RVTools – A VMware Admin’s best friend

Today I would like to talk about one of my favorite tools that I use both internally and with my clients.

RVTools – https://www.robware.net/rvtools/

RVTools is a free utility that you can use to discover what is going on with your VMware Environment. All you have to do it install the client on your machine and in a few minutes you are able to log into your vSphere Environment (using your normal vSphere Credentials) and it will give you a read out of your entire environment.

From the login Screen the look and feel is very reminiscent of the old C# vSphere Client used back in 5.x and 6.0 days.

Once you log in you are presented with the vInfo tab which is a summary of everything going on with the vSphere/ESXi host you Connected to.

Along the top you will see a series to tabs that will drill down into the various components of your environment such as the ones seen below

I am only going to cover a few of these features, but I encourage you to try it out for your self.

 vCD will show you what Virtual Machine has a CD Drive installed on it, if it is connected, and what .ISO is currently connected to it. So ,.for instance, if you have a Virtual Machine that will not vMotion, you could use this tool to see if it is attached to a .ISO that is on Local Storage.

vSnapshot will show you all the Virtual Machines that have snapshots associated with it. It will report back to you the name of the Virtual Machine, the name of the Snapshot, the Date/Time it was taken, and the File Name of the snapshot.

And Lastly we will touch on the vHealth tab. This tab will give you advice on things that you may not realize is going on in your environment such as inconsistent naming, Host logs not being stored on persistent storage, VMware tools being out of date, and Zombies (Files that exist on Datastores, but are not in inventory).

On a final note that I forgot to mention, If you go up into the file menu you are able to export everything you see in the tool to a .CSV which can become very handy for documenting your environment. 
I hope you find this post useful and if you do download this product, please consider donating to it’s creator. Without tools like this it would make all of our jobs much harder.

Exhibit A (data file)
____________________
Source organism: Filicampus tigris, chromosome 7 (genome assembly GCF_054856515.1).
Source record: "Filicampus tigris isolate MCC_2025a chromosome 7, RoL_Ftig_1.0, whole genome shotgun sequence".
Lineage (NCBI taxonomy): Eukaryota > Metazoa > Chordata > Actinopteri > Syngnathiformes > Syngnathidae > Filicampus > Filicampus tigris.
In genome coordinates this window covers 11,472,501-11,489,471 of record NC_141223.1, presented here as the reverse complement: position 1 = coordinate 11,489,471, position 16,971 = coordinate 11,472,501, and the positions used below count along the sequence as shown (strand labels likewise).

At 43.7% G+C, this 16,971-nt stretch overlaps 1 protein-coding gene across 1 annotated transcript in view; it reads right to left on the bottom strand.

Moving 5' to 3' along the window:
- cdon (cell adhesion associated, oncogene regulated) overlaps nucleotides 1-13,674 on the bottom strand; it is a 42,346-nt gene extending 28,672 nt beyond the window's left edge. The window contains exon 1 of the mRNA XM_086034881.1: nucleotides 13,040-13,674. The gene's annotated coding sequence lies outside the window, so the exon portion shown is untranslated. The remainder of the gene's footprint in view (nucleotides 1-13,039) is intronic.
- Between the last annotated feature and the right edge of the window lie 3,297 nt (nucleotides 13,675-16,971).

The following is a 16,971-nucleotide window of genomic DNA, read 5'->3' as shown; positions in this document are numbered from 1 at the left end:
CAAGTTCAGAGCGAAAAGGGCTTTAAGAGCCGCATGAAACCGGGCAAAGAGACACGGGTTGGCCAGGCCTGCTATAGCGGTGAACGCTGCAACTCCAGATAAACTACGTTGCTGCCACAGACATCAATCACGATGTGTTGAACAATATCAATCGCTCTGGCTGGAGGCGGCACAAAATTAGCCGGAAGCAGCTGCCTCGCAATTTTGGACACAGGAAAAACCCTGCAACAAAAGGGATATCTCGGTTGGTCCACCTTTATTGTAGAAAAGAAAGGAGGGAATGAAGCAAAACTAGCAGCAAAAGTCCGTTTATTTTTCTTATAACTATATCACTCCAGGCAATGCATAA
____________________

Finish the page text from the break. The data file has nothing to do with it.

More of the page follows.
How to add Target Servers to vMA

I have had this one post sitting around for a while and I figured I should get it written before it gets lost.

Earlier I was working on getting vMA stood up in my lab environment and I figured that I should do a post about how to configure vMA to connect to a target. Adding a Target Server in vMA is a faster way for you to be able to issue commands. Rather than having to specify which server you want to run commands against (especially if you are running several commands on the same box) you should set the server as a target. In this instance I will run through the steps of setting a target for an AD Authenticated host or vCenter. 

From the vMA console you will type the following command out:

vifp addserver <vcenter server name.domain.local> –authpolicy adauth –username <AD DOMAINUserName>

and press Enter and you will be prompted for the Password of the AD account that you referenced.

To verify that the server is connected you can use the following command:
vifp listservers –long

This will tell you the server name as well as the method of authentication. Now anytime you want to run a command against that host you will be able to do so without having to re-authenticate every time.

To set your Target server you can use the following command prior to running your actual command or script.

vifptarget -s <servername>

VMWare Virtual Machine will not Start in vCenter

So I was asked by a client to do up “hardware upgrades” on one of their virtual machines. This VM is not production and is not running anything at the moment, but will soon become an SQL Server running an application. So I went and powered off the VM, logged into the C# vSphere client (they are running vSphere 6.0), and doubled the memory as requested by the client.

After making the change I went to power on the VM and I get presented with this pop up error message from VMWare

The message itself seems pretty generic but I have actually seen this one before. This error has to do with  an issue with the management agents on  your ESXi host.

I followed the instructions found on this KB article but it did not resolve my issue. I also found this KB article which might yield better results but as this whole environment is production, I will need to wait to test that.


In order to get this VM powered back online, I needed to log directly into the virtual host and power on the machine.

The VM powered on with no issues.

I hope you find this helpful and I will update this when I have a solution.